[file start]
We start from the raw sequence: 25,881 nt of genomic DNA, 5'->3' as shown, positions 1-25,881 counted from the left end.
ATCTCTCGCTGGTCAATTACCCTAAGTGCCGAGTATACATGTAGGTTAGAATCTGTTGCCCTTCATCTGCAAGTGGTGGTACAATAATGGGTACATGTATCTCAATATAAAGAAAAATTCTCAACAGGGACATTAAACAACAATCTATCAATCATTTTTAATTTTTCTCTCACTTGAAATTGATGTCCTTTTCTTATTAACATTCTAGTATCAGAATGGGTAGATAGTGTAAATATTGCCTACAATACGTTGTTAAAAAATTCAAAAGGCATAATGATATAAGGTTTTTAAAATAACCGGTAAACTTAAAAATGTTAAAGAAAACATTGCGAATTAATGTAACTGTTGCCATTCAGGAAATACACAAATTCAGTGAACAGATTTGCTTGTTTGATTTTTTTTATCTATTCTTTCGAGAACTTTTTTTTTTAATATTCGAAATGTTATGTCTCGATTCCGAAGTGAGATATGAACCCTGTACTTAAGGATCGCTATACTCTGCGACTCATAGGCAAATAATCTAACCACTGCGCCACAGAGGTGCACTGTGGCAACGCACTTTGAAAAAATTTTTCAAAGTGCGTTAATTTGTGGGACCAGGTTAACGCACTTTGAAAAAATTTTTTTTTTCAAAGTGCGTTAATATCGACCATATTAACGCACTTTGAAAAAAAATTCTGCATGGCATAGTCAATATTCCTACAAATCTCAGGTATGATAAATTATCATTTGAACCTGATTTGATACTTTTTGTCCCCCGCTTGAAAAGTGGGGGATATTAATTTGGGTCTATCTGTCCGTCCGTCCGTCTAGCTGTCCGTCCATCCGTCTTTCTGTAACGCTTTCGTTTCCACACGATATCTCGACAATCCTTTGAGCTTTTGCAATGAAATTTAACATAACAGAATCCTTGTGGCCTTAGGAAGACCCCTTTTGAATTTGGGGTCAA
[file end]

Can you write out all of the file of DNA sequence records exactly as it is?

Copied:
We start from the raw sequence: 25,881 nt of genomic DNA, 5'->3' as shown, positions 1-25,881 counted from the left end.
ATCTCTCGCTGGTCAATTACCCTAAGTGCCGAGTATACATGTAGGTTAGAATCTGTTGCCCTTCATCTGCAAGTGGTGGTACAATAATGGGTACATGTATCTCAATATAAAGAAAAATTCTCAACAGGGACATTAAACAACAATCTATCAATCATTTTTAATTTTTCTCTCACTTGAAATTGATGTCCTTTTCTTATTAACATTCTAGTATCAGAATGGGTAGATAGTGTAAATATTGCCTACAATACGTTGTTAAAAAATTCAAAAGGCATAATGATATAAGGTTTTTAAAATAACCGGTAAACTTAAAAATGTTAAAGAAAACATTGCGAATTAATGTAACTGTTGCCATTCAGGAAATACACAAATTCAGTGAACAGATTTGCTTGTTTGATTTTTTTTATCTATTCTTTCGAGAACTTTTTTTTTTAATATTCGAAATGTTATGTCTCGATTCCGAAGTGAGATATGAACCCTGTACTTAAGGATCGCTATACTCTGCGACTCATAGGCAAATAATCTAACCACTGCGCCACAGAGGTGCACTGTGGCAACGCACTTTGAAAAAATTTTTCAAAGTGCGTTAATTTGTGGGACCAGGTTAACGCACTTTGAAAAAATTTTTTTTTTCAAAGTGCGTTAATATCGACCATATTAACGCACTTTGAAAAAAAATTCTGCATGGCATAGTCAATATTCCTACAAATCTCAGGTATGATAAATTATCATTTGAACCTGATTTGATACTTTTTGTCCCCCGCTTGAAAAGTGGGGGATATTAATTTGGGTCTATCTGTCCGTCCGTCCGTCTAGCTGTCCGTCCATCCGTCTTTCTGTAACGCTTTCGTTTCCACACGATATCTCGACAATCCTTTGAGCTTTTGCAATGAAATTTAACATAACAGAATCCTTGTGGCCTTAGGAAGACCCCTTTTGAATTTGGGGTCAA